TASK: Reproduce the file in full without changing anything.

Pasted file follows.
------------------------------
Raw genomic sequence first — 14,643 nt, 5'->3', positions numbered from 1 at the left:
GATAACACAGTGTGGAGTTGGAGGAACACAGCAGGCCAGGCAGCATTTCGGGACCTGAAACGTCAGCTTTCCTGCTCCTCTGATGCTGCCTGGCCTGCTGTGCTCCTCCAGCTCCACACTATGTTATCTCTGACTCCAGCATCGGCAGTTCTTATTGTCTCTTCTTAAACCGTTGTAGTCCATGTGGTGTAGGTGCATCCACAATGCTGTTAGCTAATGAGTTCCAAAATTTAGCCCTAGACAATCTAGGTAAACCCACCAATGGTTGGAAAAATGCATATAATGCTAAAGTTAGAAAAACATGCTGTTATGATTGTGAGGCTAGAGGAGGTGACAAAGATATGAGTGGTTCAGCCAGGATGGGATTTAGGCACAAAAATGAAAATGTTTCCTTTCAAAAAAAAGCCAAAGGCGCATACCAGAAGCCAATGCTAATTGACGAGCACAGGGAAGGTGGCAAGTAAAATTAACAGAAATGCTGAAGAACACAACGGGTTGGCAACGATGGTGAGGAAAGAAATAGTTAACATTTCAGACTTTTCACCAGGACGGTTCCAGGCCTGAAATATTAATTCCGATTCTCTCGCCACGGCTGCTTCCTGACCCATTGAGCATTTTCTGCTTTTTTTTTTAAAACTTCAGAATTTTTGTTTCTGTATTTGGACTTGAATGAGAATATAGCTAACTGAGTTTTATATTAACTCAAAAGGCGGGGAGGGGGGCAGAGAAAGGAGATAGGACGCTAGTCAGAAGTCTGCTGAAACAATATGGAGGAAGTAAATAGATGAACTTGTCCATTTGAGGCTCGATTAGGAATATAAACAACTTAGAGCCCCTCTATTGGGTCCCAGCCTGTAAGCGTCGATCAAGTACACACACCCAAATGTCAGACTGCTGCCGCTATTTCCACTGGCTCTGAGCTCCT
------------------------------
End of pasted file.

Raw genomic sequence first — 14,643 nt, 5'->3', positions numbered from 1 at the left:
GATAACACAGTGTGGAGTTGGAGGAACACAGCAGGCCAGGCAGCATTTCGGGACCTGAAACGTCAGCTTTCCTGCTCCTCTGATGCTGCCTGGCCTGCTGTGCTCCTCCAGCTCCACACTATGTTATCTCTGACTCCAGCATCGGCAGTTCTTATTGTCTCTTCTTAAACCGTTGTAGTCCATGTGGTGTAGGTGCATCCACAATGCTGTTAGCTAATGAGTTCCAAAATTTAGCCCTAGACAATCTAGGTAAACCCACCAATGGTTGGAAAAATGCATATAATGCTAAAGTTAGAAAAACATGCTGTTATGATTGTGAGGCTAGAGGAGGTGACAAAGATATGAGTGGTTCAGCCAGGATGGGATTTAGGCACAAAAATGAAAATGTTTCCTTTCAAAAAAAAGCCAAAGGCGCATACCAGAAGCCAATGCTAATTGACGAGCACAGGGAAGGTGGCAAGTAAAATTAACAGAAATGCTGAAGAACACAACGGGTTGGCAACGATGGTGAGGAAAGAAATAGTTAACATTTCAGACTTTTCACCAGGACGGTTCCAGGCCTGAAATATTAATTCCGATTCTCTCGCCACGGCTGCTTCCTGACCCATTGAGCATTTTCTGCTTTTTTTTTTAAAACTTCAGAATTTTTGTTTCTGTATTTGGACTTGAATGAGAATATAGCTAACTGAGTTTTATATTAACTCAAAAGGCGGGGAGGGGGGCAGAGAAAGGAGATAGGACGCTAGTCAGAAGTCTGCTGAAACAATATGGAGGAAGTAAATAGATGAACTTGTCCATTTGAGGCTCGATTAGGAATATAAACAACTTAGAGCCCCTCTATTGGGTCCCAGCCTGTAAGCGTCGATCAAGTACACACACCCAAATGTCAGACTGCTGCCGCTATTTCCACTGGCTCTGAGCTCCT